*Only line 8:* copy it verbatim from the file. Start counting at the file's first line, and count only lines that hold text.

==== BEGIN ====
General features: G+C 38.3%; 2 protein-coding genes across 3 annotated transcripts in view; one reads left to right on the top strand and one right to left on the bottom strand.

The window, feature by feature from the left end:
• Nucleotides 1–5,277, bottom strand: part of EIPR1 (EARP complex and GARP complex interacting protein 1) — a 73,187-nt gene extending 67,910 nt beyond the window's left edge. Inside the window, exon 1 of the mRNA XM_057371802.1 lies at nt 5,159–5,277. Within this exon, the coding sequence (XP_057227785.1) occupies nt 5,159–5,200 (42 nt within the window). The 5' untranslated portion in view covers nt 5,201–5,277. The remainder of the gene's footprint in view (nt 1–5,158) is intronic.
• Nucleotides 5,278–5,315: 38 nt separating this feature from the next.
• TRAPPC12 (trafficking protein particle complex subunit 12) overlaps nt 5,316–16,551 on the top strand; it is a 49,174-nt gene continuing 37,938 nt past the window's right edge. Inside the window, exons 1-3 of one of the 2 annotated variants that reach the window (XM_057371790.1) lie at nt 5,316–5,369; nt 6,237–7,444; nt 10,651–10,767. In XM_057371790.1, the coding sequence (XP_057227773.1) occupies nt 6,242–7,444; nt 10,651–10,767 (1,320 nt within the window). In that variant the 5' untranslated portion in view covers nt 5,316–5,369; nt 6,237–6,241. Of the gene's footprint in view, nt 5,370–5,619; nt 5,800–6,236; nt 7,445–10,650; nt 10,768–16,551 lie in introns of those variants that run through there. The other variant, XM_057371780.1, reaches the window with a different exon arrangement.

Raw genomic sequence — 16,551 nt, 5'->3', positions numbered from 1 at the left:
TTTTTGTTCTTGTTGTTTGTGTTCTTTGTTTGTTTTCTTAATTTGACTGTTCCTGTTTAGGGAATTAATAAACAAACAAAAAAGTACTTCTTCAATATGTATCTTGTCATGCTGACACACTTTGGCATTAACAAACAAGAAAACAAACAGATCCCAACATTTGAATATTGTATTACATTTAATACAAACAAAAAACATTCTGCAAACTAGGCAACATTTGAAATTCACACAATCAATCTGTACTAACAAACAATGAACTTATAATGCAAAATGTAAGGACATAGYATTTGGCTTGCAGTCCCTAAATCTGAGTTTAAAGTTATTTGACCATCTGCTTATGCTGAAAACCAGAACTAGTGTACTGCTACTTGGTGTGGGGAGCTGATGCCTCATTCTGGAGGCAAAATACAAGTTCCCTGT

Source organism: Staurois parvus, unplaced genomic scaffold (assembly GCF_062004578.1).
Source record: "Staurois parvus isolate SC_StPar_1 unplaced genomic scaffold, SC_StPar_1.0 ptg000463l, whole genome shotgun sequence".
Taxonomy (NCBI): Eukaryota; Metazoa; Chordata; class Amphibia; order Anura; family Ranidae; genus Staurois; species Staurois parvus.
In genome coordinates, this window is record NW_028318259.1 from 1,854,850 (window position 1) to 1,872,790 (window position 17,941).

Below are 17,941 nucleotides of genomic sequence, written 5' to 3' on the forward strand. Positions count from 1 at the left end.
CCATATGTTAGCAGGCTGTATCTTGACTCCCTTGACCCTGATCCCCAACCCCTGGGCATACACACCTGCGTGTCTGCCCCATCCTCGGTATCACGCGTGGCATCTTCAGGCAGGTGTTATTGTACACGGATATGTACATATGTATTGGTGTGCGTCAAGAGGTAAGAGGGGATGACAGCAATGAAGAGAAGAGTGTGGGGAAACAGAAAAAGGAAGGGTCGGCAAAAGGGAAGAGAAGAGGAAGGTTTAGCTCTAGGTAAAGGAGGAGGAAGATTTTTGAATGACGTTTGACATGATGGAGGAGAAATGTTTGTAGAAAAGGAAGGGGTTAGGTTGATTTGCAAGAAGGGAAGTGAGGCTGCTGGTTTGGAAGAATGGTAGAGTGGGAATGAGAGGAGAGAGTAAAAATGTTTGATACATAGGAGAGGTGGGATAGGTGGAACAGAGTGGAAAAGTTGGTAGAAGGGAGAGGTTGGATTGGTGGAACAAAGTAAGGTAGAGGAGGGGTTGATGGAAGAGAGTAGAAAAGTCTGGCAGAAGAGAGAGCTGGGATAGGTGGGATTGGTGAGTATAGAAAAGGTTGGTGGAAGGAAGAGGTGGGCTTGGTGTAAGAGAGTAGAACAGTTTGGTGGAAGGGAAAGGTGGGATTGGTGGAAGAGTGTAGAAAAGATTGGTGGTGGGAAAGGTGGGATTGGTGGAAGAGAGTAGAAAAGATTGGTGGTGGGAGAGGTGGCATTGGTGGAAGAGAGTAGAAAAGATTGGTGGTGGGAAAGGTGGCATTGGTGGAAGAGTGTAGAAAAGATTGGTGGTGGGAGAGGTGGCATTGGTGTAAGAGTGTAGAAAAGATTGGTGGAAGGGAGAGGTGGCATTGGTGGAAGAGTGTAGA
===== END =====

Source organism: Staurois parvus, unplaced genomic scaffold (assembly GCF_062004578.1).